JACKSONVILLE, Fla. – Are long-term care facilities getting the appropriate testing to help identify and slow the spread of the coronavirus inside them?
There were 16 additional coronavirus-related deaths reported last week at long-term care facilities in Northeast Florida.
In Duval County, Park Ridge Nursing Center reported an additional resident death, bringing its total to six. The Cove at Marsh Landing reported one resident death and two staff deaths, all of which were the first deaths reported at the facility. Brookdale Atrium Way 1 reported one staff death and one death under investigation -- both were the first deaths reported there. Taylor Care Center reported its first two resident deaths. And River Garden Hebrew Home for the Age reported its first resident death.
In Clay County, Life Care Center at Wells Cross reported an additional resident death, for a total of two. Consulate Health Care of Orange Park reported on death under investigation -- the first one there.
In Columbia County, Solaris Healthcare Lake City reported one resident death -- the first one there. Robert H. Jenkins Jr. Veterans Domiciliary Home of Florida reported two additional staff deaths for three staff deaths total.
Lakewood Nursing Center in Putnam County reported one additional resident death for two total.
In Alachua County, Hunter’s Crossing Place-Assisted Living reported one resident death -- the first one there.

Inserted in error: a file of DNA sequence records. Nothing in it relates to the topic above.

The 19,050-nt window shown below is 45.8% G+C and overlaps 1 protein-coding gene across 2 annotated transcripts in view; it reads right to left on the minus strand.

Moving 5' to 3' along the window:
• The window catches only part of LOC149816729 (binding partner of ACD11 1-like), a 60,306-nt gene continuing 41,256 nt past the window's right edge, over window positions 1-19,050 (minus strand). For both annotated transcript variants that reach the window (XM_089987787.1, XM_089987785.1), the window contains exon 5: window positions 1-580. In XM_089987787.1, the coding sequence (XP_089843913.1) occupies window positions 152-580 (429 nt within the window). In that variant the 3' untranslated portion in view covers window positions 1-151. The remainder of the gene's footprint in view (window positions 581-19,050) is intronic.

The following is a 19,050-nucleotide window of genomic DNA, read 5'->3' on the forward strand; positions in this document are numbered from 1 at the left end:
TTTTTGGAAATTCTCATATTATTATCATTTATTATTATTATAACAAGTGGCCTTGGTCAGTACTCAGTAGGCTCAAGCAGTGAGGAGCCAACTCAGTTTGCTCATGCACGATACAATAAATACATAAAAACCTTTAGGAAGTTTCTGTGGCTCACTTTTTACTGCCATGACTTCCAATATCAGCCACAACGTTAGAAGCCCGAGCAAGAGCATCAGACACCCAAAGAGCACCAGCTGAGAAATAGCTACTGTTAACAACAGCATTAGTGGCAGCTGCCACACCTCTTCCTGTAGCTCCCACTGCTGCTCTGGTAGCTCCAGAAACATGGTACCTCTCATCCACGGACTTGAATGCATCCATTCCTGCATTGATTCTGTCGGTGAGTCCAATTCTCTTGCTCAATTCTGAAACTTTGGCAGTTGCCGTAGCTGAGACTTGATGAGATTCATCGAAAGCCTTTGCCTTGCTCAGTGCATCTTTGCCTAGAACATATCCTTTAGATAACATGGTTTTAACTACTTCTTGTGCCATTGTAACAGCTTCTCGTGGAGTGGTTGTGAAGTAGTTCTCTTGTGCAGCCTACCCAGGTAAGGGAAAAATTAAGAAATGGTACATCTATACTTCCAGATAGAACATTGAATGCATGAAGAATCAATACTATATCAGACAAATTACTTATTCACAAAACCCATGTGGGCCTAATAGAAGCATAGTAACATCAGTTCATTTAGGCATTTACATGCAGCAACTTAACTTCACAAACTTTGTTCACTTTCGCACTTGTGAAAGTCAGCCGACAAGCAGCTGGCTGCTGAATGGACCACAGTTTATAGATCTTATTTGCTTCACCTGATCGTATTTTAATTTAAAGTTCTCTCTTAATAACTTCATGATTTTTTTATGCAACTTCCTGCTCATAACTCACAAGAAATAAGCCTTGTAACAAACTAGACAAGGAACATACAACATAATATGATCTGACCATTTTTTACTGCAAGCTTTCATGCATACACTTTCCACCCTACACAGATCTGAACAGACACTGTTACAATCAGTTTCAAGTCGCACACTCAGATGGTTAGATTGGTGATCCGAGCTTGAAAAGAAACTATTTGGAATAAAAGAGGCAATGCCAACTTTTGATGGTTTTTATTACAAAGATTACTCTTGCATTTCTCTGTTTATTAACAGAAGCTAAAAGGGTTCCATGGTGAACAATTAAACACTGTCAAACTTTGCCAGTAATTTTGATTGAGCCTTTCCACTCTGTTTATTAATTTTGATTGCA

News4Jax has reached out to a few of these facilities, asking about the rising number of deaths and what they are doing to slow the spread of the coronavirus.
A list from the Florida Department of Health shows a total of 57 facilities in Duval County, 12 of which have reported a combined 52 deaths in residents and staff.
According to an Associated Press report published last week, roughly 2,550 long-term care residents and staff have died overall, accounting for about 45% of all virus deaths in Florida.
Families for Better Care said they need molecular testing to identify those who are asymptomatic and positive. If not, they said the virus will spread and more people will die.
Brian Lee with Families for Better Care said if facilities can’t identify who has the virus, there could be more deaths.
“The terminology they need to start using in the kit they have to start deploying in the machines. They have to give to the nursing homes are molecular based machines. That’s the difference, that’s the golden ticket,” said Lee.
According to the FDA, molecular diagnostic tests individuals who are symptomatic, pre-symptomatic or asymptomatic.
The FDA said while antigen tests diagnose an active infection faster than molecular tests, antigen tests are more likely to miss an active infection.
Lee said states like Texas, Pennsylvania and North Carolina have contracted companies for molecular testing.
“What needs to be different about the way we are carrying on inside these facilities? Governor DeSantis, President Trump, The Center for Medicare and Medicaid and with the agency for healthcare administration all need to do collectively is to get the nursing homes the right equipment, the right testing kits, and then get out of the way and let the healthcare practitioners take care of our loved ones and keep them safe,” said Lee.
He says once residents and staff are identified, they need to properly isolate, and quarantine.